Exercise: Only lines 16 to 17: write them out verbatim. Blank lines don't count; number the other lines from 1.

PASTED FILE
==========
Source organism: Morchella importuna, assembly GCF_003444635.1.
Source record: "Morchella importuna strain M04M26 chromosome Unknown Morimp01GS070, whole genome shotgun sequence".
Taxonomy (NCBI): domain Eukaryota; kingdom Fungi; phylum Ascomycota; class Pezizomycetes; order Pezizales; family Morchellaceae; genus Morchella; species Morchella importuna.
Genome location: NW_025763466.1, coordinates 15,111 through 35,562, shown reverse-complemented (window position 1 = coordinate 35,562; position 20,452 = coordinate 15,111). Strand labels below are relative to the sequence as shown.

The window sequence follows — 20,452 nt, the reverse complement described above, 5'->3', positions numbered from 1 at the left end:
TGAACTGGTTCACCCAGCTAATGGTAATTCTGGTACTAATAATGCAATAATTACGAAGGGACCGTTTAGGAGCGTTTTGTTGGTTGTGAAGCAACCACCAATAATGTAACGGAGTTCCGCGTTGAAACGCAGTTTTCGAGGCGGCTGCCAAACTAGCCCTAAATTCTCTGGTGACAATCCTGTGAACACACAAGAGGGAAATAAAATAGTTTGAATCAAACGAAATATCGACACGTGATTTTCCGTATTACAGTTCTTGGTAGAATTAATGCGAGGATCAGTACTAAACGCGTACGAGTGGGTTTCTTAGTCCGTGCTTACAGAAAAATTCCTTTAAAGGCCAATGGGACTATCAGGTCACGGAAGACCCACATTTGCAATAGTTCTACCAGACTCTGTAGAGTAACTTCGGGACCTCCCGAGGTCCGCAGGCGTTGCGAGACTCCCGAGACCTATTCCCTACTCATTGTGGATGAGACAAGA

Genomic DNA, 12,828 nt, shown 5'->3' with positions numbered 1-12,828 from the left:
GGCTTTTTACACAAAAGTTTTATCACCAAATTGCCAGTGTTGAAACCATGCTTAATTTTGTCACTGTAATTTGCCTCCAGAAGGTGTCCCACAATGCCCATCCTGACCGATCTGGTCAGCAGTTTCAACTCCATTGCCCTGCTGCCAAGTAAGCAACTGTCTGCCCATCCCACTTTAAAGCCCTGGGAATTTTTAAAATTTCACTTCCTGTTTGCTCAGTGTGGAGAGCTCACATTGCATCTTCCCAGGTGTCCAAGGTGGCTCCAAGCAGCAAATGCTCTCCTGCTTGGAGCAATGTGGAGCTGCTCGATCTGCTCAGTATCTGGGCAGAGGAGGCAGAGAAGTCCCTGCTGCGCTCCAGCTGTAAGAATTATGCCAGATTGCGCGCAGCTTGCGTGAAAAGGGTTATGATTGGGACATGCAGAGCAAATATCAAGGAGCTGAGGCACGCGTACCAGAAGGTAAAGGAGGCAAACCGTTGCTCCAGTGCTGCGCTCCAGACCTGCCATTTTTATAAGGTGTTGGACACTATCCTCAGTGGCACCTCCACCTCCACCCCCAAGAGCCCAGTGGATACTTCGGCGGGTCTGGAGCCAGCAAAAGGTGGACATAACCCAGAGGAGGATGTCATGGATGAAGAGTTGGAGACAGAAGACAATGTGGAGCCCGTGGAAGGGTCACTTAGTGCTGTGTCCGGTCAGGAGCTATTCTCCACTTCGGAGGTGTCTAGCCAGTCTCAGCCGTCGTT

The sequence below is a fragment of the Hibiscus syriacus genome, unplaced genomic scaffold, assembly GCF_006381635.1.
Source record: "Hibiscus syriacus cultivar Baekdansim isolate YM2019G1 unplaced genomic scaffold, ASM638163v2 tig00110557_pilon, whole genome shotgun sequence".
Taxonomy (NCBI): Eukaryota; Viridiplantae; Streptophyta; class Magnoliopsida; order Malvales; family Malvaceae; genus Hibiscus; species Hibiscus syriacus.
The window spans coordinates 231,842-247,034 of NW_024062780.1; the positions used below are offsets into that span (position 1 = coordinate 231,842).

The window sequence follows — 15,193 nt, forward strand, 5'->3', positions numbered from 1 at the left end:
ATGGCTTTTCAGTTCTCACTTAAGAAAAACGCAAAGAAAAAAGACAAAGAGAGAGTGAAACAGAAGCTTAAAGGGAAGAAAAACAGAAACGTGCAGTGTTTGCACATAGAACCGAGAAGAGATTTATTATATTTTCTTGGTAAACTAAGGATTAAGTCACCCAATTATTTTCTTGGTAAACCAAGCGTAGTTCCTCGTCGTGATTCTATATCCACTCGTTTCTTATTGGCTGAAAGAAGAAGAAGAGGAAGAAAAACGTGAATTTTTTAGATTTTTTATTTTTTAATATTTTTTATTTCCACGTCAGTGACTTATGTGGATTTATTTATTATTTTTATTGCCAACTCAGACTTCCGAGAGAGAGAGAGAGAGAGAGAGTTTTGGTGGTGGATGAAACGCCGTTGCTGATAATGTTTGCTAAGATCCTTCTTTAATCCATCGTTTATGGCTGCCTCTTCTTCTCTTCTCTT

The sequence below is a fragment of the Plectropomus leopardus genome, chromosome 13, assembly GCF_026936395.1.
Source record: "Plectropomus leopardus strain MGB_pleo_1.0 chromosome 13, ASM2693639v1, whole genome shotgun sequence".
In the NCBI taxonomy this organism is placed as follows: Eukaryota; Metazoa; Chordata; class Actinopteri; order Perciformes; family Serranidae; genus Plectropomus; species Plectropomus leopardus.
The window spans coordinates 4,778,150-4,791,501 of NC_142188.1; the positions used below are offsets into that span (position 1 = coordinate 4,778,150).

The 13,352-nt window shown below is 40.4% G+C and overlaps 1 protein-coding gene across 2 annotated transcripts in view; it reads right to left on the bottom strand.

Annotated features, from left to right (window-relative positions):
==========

Source record: "Plectropomus leopardus strain MGB_pleo_1.0 chromosome 13, ASM2693639v1, whole genome shotgun sequence".
In the NCBI taxonomy this organism is placed as follows: Eukaryota; Metazoa; Chordata; class Actinopteri; order Perciformes; family Serranidae; genus Plectropomus; species Plectropomus leopardus.